If you’ve been relying on your car’s brakes to prevent you from slipping and sliding on the ice, there’s a chance that this unit saw some considerable wear since the last time you gave a personal inspection.
This is a service that shouldn’t be done yourself. Bring your car into a technician and have them check up on the pads and rotors, confirming that everything is operating properly and is good to go. If there’s an issue, you should dish out the money for repairs. After all, your chance of an accident greatly increases with faulty brakes.
Check Your Fluids
This isn’t necessarily a spring-specific suggestion, but there’s a good chance that your vehicle could use a refilling following those awful winter months. It’s doubtful that you were traveling to a mechanic or a dealership to have your oil changed during those cold evenings, right?
What fluids should you be checking? Well, there’s a long list of potential oil changes you could pursue:
- Engine Oil
- Transmission Fluid
- Brake Fluid
- Windshield Washer Fluid (especially important following the winter)
If you’ve had experience repairing cars, you may be able to change these fluids yourself. However, improper technique could lead to far more serious issues down the road, so if you’re uncertain of what you’re doing, it’s best to visit a professional.
While you’re checking the status of your vehicle’s various fluids, it’d be in your best interest to also flush the transmission fluid. When this liquid stops doing its job, you’ll find that you could be compromising your car’s mechanics… and that could result in a very pricey repair.
Batteries, Plugs, Wires
If you’ve been using your vehicle throughout the winter, you’d have surely recognized if one of these parts failed to work. However, it’s still a good idea to monitor these aspects of your vehicle, especially following a brutal season.
The car’s battery, plugs, and wires all provide that initial boost the vehicle needs to operate. They see additional stress during the colder months, and older systems may have difficulties recovering. You’ll want to test these various parts when you’ve had a streak of nice weather, and if you notice any decrease in performance, you should consider getting them replaced.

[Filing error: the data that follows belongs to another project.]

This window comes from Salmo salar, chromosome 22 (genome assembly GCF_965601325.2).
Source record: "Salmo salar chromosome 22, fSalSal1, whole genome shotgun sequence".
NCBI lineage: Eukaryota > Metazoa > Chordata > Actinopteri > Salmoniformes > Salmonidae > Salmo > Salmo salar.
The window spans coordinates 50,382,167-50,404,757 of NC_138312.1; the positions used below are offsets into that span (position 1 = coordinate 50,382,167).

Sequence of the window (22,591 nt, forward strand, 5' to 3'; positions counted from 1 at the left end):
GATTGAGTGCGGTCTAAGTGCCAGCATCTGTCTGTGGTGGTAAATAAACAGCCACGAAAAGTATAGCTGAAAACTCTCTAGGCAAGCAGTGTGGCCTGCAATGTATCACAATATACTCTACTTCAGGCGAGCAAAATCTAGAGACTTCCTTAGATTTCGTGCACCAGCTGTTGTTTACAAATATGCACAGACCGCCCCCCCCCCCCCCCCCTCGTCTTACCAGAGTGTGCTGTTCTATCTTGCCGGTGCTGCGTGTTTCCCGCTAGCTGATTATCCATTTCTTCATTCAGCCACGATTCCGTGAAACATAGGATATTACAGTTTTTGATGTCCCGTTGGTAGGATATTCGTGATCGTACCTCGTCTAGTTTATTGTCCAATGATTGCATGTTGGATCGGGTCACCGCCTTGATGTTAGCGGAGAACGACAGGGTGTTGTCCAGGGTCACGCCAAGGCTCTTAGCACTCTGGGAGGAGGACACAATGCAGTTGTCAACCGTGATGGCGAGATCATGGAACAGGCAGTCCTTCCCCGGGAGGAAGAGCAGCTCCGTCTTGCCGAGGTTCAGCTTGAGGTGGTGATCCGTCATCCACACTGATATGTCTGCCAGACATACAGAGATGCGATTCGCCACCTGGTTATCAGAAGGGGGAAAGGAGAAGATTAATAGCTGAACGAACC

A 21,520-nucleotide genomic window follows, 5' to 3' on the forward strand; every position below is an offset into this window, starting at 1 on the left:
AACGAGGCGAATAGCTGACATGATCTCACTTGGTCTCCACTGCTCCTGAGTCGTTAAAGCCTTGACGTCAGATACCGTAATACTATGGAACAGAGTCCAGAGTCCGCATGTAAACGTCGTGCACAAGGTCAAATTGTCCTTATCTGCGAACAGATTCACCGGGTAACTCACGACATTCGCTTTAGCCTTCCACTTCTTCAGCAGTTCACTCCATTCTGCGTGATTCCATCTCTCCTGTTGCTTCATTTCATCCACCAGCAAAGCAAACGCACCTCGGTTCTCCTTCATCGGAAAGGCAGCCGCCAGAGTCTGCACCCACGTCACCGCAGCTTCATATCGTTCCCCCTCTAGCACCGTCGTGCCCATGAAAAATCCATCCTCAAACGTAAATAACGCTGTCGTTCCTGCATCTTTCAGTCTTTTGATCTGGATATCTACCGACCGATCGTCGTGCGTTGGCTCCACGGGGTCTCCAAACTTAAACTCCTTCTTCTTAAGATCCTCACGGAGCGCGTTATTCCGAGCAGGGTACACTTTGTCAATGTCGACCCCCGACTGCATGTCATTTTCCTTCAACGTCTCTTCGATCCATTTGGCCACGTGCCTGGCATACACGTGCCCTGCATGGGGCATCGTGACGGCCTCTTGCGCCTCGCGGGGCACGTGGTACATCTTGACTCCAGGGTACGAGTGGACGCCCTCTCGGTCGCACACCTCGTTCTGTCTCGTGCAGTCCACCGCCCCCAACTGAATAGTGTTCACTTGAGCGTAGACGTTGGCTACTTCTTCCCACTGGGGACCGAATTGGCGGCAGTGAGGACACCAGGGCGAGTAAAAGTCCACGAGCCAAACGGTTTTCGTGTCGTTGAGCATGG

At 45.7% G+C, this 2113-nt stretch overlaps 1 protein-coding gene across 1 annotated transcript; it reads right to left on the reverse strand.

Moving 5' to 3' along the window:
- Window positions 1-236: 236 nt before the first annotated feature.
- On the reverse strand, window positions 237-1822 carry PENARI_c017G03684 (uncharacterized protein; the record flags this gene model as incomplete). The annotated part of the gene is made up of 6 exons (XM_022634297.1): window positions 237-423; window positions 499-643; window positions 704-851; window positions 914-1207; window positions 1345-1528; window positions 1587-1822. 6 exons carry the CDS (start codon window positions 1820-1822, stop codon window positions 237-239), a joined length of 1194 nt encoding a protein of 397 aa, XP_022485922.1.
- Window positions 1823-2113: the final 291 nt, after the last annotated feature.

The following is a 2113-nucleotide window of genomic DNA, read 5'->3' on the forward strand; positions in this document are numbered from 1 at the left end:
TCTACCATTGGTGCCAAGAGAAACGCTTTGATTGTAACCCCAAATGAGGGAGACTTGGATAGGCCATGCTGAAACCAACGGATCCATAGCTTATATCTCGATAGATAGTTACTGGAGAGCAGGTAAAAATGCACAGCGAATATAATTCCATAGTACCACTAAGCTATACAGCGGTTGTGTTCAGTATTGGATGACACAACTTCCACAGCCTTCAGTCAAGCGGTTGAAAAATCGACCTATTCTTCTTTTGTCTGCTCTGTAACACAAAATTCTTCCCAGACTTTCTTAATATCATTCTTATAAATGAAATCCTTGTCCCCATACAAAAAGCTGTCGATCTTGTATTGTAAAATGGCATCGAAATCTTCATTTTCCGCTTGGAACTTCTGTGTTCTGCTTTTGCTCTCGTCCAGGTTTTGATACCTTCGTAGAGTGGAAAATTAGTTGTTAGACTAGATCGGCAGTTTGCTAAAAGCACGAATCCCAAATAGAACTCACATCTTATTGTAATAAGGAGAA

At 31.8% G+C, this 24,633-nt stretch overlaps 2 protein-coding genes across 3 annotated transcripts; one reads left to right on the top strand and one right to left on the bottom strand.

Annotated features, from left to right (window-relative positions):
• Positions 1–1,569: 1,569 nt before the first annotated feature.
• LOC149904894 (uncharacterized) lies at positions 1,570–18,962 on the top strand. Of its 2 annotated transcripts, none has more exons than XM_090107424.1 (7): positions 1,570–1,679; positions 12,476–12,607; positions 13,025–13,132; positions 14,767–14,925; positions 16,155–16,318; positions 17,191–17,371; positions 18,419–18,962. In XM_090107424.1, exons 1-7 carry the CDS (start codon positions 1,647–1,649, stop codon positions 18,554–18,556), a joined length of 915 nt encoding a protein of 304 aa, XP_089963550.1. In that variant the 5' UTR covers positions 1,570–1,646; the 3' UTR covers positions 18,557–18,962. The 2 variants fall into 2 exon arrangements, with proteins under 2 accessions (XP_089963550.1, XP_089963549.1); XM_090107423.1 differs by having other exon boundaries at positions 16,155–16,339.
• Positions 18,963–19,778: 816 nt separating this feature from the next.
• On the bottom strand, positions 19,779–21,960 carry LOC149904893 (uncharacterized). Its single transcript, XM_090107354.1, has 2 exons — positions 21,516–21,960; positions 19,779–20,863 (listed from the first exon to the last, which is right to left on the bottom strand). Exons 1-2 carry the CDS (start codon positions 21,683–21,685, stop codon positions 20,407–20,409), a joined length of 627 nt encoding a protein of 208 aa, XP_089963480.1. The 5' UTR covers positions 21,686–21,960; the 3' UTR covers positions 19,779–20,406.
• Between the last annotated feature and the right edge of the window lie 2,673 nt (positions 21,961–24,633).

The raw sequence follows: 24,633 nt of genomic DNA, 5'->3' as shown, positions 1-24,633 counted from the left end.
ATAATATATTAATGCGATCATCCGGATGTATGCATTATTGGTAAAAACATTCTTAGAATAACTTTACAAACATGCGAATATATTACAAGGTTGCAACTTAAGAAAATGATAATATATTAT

There are several other parts of your vehicle that you’re going to want to check up on once the clocks roll back. For starters, you should confirm that the belts and hoses are still working properly. These parts should certainly withstand the winter conditions, but there’s no guarantee when these parts will suddenly determine that they’ve had enough. Without these parts, you’ll find that your vehicle is delivering a decrease in performance.
Meanwhile, the engine air filter helps the entire unit breath, and you’ll immediately recognize a decrease in performance if these parts are clogged or broken.
Finally, it’s generally a good idea to clean both your interior and exterior in time for the spring. Not only will you have a fresh, sparkling vehicle, but you’ll also notice a decrease in weight when all of the cargo has been removed. Believe it or not, this can actually have a positive influence on the vehicle’s fuel economy.
This may seem like a rather lengthy list, but don’t forget that you just put your vehicle through the ringer over the past few months. No matter how safely you operated your vehicle, it’s very likely that your car saw at least some damage throughout the winter. Therefore, a trip to a mechanic or a dealership’s service center is a bright idea. Even if there’s ultimately nothing wrong with your ride, you can be assured that you won’t run into any issues during those spring and summer road trips.